I share a great appreciation for our family’s history with my Great Uncle Jack. I’m fortunate that through his many years of researching, I have access to a great collection of written history and photographs of the Mertens family. He has pictures and information on my direct lineage that goes back 6 generations.
I took some of the photos he’s collected and put them together so I could see everyone at once. I quickly realized that no one in this family is escaping a receding hairline (my son, I apologize to you in advance). I spent a great deal of time looking at the 3 pictures to the right and reading about their lives. My great-great-great-grandfather (first picture on the right) was a Belgian immigrant. It was interesting reading about his life in Belgium and his eventual journey to Alexandria Louisiana. Anyway, as I read more and stared longer at these pictures it made me realize that one day in the very distant future (hopefully) I’ll be an ancestor to someone just like the 3 gentlemen to the right are to me now. I’ll just be a collection of photographs and information that someone reads about. I suppose that’s reason enough to make sure it’s interesting to read.
I’m glad I put these photos together and I’m going to try to make this a tradition. When my son gets older he’ll add his photograph, then teach his son to do the same. With any amount of luck, in the year 2345 a young Steven Mertens (I’m assuming that name will come back around, this time spelled the “wrong” way) can admire his lineage in a large grid of photos during his interplanetary commute to work.
Do you have any ancestry traditions like this? If so, leave me a comment, I’d love to hear about it.
A couple of weeks ago I shared some jQuery sliders I made to compare past and present photographs of various locations in Springfield. I’ve gotten a lot of great feedback about them and I’ve been asked almost daily when I plan to make more. Luckily for those who have been waiting with bated breath for the next batch, my son went on a camping trip this weekend which meant I got a break from the incessant mischief and could dedicate some time on these.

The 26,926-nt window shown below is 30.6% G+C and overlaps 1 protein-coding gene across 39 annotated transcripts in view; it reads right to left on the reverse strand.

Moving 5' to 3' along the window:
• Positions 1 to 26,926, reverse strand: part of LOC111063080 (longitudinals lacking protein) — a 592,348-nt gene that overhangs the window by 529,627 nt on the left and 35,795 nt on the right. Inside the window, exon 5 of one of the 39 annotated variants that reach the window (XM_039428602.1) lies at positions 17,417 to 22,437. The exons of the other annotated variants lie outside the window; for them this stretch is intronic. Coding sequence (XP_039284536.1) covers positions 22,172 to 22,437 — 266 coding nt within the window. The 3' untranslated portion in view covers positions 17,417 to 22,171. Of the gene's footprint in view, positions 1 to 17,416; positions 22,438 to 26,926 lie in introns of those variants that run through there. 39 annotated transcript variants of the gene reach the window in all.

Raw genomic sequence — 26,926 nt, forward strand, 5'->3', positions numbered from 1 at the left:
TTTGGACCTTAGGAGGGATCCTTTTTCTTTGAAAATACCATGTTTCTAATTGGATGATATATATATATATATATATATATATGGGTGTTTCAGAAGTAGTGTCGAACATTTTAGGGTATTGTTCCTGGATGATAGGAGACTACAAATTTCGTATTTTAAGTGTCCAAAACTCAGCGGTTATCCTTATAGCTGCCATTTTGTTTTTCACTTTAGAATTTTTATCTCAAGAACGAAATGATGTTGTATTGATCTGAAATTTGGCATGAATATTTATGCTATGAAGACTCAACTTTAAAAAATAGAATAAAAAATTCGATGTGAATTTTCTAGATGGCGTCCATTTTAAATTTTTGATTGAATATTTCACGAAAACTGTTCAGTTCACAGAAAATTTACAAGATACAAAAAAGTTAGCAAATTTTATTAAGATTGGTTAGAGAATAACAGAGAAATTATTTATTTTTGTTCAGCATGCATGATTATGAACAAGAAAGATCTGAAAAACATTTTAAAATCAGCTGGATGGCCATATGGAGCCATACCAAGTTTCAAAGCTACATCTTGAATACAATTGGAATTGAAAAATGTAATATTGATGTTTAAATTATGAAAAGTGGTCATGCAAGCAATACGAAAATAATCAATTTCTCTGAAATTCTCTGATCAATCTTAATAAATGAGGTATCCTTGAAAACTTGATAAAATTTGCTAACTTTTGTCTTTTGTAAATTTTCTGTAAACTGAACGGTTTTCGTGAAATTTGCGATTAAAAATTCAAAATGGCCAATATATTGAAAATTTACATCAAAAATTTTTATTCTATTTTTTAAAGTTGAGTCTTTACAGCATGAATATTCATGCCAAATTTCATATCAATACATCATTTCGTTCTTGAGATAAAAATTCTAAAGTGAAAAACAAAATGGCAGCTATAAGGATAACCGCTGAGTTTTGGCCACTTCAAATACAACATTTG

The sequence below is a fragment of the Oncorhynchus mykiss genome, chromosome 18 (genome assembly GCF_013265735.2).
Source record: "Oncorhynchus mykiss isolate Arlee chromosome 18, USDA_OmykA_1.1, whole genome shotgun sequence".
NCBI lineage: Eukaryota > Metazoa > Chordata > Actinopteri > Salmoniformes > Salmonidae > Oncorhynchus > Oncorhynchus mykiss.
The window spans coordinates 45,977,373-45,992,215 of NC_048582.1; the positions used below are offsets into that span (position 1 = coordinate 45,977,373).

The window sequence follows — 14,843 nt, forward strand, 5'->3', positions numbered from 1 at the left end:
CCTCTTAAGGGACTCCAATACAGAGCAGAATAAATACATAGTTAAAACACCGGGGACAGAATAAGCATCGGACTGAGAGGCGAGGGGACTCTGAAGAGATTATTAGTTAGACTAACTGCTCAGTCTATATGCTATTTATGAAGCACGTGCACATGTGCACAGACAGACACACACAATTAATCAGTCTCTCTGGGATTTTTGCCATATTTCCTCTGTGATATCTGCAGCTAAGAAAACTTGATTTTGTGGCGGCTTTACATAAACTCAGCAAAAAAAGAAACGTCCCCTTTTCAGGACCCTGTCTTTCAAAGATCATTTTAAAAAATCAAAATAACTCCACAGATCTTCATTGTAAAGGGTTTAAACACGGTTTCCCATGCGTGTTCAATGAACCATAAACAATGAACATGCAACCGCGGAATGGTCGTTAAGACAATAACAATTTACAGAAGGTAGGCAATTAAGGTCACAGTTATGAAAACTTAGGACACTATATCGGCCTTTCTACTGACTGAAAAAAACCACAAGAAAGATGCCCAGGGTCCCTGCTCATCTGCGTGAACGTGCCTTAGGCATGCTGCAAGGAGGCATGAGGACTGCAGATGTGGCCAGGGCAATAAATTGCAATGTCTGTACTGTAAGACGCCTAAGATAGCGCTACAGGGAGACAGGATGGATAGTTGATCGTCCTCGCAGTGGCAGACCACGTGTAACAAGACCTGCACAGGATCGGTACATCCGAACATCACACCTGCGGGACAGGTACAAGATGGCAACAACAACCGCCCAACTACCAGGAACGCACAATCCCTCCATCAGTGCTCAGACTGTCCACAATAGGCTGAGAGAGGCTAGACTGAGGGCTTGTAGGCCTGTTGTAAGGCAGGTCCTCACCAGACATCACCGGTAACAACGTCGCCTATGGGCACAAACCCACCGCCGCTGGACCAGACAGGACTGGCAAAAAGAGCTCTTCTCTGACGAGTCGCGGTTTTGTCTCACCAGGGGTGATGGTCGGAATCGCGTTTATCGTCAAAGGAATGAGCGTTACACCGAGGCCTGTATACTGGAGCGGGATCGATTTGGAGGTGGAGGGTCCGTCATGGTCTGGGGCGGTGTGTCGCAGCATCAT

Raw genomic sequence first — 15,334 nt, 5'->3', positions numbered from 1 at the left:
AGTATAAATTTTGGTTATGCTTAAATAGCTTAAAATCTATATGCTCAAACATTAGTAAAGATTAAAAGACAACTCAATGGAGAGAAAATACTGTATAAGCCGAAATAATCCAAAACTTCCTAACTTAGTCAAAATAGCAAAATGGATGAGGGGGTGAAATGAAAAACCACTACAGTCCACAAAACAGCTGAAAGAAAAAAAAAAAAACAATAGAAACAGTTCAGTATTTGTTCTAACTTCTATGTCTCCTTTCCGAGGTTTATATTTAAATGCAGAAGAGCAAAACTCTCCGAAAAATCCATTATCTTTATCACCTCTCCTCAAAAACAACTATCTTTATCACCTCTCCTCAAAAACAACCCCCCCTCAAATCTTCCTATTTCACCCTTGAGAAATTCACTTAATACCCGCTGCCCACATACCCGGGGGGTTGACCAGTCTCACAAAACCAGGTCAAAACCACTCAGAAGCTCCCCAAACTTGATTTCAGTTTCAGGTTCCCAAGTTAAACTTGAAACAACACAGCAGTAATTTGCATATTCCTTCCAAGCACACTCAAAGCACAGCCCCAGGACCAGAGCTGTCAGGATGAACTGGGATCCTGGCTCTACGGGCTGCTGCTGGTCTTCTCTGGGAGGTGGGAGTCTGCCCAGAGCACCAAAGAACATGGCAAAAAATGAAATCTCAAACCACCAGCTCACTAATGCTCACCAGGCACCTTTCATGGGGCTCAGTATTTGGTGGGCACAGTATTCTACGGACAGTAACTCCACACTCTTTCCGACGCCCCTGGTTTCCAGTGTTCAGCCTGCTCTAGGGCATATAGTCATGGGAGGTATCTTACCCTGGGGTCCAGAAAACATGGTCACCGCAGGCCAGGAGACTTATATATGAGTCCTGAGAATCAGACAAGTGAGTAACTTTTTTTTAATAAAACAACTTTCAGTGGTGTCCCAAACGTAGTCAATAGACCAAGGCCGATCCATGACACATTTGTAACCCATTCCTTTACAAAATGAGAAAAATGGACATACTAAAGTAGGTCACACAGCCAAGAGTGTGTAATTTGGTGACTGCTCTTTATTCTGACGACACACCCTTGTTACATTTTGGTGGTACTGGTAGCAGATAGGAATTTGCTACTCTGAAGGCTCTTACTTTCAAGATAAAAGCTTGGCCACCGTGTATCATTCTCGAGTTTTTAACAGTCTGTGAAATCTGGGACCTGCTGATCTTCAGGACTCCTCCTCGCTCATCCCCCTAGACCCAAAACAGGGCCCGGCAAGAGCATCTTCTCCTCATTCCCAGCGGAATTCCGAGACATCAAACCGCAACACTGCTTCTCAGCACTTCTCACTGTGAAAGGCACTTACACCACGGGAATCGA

The Crowell-Collier Building
The Lagonda Clubhouse Building
Francis Bookwalter Residence (on Fountain Ave.)
The Clark County Courthouse
Parade on High Street
South Limestone Street after the Blizzard (1950)
The Bushnell Building
I found a really cool method for comparing past and present photographs. Here are a few pictures I’ve been experimenting this method with (more to come soon! Update: And by soon, I mean right now! Be sure to check the new sliders out when you’re done):
Snyder Park Rest House
Littleton & Son Funeral Parlor
Warder Residence / Jones Kennedy Zechman Funeral Home
King Building Fire (1956)
Within the last couple of months, I started working for a new company located in downtown Dayton, Ohio. One of the great things about this new job aside from the awesome work I’m doing is that the location of my office is near several historic buildings. I’ve spent a lot of time exploring and learning about my hometown of Springfield and it’s been a lot of fun exploring and learning about the rich history of Dayton.
About 3 blocks from my office is a beautiful Greek Revival building that used to serve as the Montgomery County Courthouse. It’s located in a wonderful area near a fountain and square where I sometimes go to eat my lunch. In learning about this building, I came across some old photographs that I used to expand my Past and Present collection to now include Dayton.
I found some amazing photographs of downtown Dayton during the Great Dayton Flood of 1913 that I’ll be getting current shots of soon, so stay tuned!
I’ve heard many of stories about Snyder Park from several decades ago and one of the things that’s always interested me the most is the ice skating. Unfortunately no one skates there anymore during the winter and I’m not sure if it’s because ice skating is forbidden no or if it’s because of the poor water quality due to the preponderance of waterfowl (it’s pretty bad…). I’ve always wondered what it was like to see people skating on the frozen lake. The International Hort Club Facebook fan page posted this video yesterday. It was so cool to see that and I’m glad there was someone who thought to bring a camera to the park to capture that. I think it’s important for people to see this so that we as a community can be inspired to turn Snyder Park into this type of place again.
Be sure to Like The International Hort Club on Facebook to see great posts on local history (a huge thanks to them for sharing this video). Have any stories from the historic Snyder Park? Please feel free to share by commenting below.